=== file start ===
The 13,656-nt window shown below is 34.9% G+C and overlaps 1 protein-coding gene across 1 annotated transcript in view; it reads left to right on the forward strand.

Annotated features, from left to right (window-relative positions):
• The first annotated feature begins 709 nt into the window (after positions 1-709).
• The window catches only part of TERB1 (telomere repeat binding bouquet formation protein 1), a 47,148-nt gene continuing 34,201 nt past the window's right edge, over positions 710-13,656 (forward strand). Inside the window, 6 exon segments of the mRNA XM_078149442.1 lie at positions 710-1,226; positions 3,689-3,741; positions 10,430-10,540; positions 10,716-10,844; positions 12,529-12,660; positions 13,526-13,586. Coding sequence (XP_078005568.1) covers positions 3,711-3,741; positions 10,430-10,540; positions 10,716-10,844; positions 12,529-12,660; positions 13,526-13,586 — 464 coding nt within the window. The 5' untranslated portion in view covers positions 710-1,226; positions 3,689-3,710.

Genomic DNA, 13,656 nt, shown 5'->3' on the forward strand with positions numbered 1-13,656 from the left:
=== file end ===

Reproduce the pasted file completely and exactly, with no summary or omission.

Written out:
The 13,656-nt window shown below is 34.9% G+C and overlaps 1 protein-coding gene across 1 annotated transcript in view; it reads left to right on the forward strand.

Annotated features, from left to right (window-relative positions):
• The first annotated feature begins 709 nt into the window (after positions 1-709).
• The window catches only part of TERB1 (telomere repeat binding bouquet formation protein 1), a 47,148-nt gene continuing 34,201 nt past the window's right edge, over positions 710-13,656 (forward strand). Inside the window, 6 exon segments of the mRNA XM_078149442.1 lie at positions 710-1,226; positions 3,689-3,741; positions 10,430-10,540; positions 10,716-10,844; positions 12,529-12,660; positions 13,526-13,586. Coding sequence (XP_078005568.1) covers positions 3,711-3,741; positions 10,430-10,540; positions 10,716-10,844; positions 12,529-12,660; positions 13,526-13,586 — 464 coding nt within the window. The 5' untranslated portion in view covers positions 710-1,226; positions 3,689-3,710.

Genomic DNA, 13,656 nt, shown 5'->3' on the forward strand with positions numbered 1-13,656 from the left: